Re: Calendar systems?
|From:||Ray Brown <ray.brown@...>|
|Date:||Sunday, November 7, 2004, 7:56|
On Saturday, November 6, 2004, at 02:24 , Mark J. Reed wrote:
> On Sat, Nov 06, 2004 at 02:42:13PM +0100, Carsten Becker wrote:[snip]
>> Is our calendar a lunisolar calendar since we have
>> months that approximately fit the moon's cycle and the year
>> that approximately fits how long the earth needs to get
>> around the sun one time?
> Nope; our calendar is purely solar.
Indeed it is. I was going to answer Carsten' mail, but Mark has beaten me
to it and probably done a better job :)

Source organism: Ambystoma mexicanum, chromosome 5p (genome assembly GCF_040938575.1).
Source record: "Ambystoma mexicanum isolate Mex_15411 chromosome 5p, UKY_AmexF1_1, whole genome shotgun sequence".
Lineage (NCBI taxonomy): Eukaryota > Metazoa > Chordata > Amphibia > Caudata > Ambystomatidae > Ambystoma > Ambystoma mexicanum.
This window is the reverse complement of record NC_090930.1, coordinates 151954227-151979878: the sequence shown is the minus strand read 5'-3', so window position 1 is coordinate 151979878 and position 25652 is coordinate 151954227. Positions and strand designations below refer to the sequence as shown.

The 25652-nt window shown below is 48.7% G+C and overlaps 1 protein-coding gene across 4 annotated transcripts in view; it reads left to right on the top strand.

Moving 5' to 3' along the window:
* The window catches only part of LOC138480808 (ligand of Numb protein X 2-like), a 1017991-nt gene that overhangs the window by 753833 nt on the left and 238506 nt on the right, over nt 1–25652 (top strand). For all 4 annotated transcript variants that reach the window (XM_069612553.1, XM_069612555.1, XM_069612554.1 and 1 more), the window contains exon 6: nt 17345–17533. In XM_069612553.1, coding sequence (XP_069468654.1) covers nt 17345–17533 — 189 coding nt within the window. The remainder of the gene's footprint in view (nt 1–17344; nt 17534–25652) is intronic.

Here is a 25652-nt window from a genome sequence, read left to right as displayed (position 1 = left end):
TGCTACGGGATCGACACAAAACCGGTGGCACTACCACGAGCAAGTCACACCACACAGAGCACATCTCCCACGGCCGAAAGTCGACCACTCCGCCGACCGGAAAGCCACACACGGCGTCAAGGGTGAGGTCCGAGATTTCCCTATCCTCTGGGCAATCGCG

I'll just add:
> Lunisolar calendars (e.g. the Jewish and Chinese) have common years of
> 12 lunar months (about 354 days); every 2 or 3 years there is a leap
> year of 13 lunar months (about 384 days), so on average the year stays
> in synch with the tropical year.
Precisely so. The ancient Greek calendar was also exactly like that - or
perhaps I should have said 'calendars', as the Greek were fiercely and
each city state, it seems, had its own month names, and its own system for
intercalating the 13th month and of course had to have a different New
year from its neighbor :)
Anything is possible in the fabulous Celtic twilight,
which is not so much a twilight of the gods
as of the reason." [JRRT, "English and Welsh" ]